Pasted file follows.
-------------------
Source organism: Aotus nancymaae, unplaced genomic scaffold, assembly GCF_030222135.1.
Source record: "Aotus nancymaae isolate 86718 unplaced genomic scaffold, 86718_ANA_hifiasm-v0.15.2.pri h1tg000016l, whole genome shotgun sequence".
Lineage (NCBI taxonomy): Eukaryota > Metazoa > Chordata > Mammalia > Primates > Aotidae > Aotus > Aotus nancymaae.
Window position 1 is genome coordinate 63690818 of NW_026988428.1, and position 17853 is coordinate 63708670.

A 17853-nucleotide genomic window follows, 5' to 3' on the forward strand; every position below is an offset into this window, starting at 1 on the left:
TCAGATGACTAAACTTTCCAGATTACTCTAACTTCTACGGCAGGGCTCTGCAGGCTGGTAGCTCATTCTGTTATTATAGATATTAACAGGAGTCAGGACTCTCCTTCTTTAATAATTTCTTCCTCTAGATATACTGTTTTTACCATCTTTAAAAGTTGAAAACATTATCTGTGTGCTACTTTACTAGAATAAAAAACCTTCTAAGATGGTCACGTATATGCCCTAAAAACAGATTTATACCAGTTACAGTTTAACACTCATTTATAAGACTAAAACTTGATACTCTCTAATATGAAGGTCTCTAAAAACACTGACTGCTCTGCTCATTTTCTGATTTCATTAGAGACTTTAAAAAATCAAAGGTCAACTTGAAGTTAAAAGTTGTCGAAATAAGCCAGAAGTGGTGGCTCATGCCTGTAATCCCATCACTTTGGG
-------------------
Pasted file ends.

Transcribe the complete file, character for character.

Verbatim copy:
Source organism: Aotus nancymaae, unplaced genomic scaffold, assembly GCF_030222135.1.
Source record: "Aotus nancymaae isolate 86718 unplaced genomic scaffold, 86718_ANA_hifiasm-v0.15.2.pri h1tg000016l, whole genome shotgun sequence".
Lineage (NCBI taxonomy): Eukaryota > Metazoa > Chordata > Mammalia > Primates > Aotidae > Aotus > Aotus nancymaae.
Window position 1 is genome coordinate 63690818 of NW_026988428.1, and position 17853 is coordinate 63708670.

A 17853-nucleotide genomic window follows, 5' to 3' on the forward strand; every position below is an offset into this window, starting at 1 on the left:
TCAGATGACTAAACTTTCCAGATTACTCTAACTTCTACGGCAGGGCTCTGCAGGCTGGTAGCTCATTCTGTTATTATAGATATTAACAGGAGTCAGGACTCTCCTTCTTTAATAATTTCTTCCTCTAGATATACTGTTTTTACCATCTTTAAAAGTTGAAAACATTATCTGTGTGCTACTTTACTAGAATAAAAAACCTTCTAAGATGGTCACGTATATGCCCTAAAAACAGATTTATACCAGTTACAGTTTAACACTCATTTATAAGACTAAAACTTGATACTCTCTAATATGAAGGTCTCTAAAAACACTGACTGCTCTGCTCATTTTCTGATTTCATTAGAGACTTTAAAAAATCAAAGGTCAACTTGAAGTTAAAAGTTGTCGAAATAAGCCAGAAGTGGTGGCTCATGCCTGTAATCCCATCACTTTGGG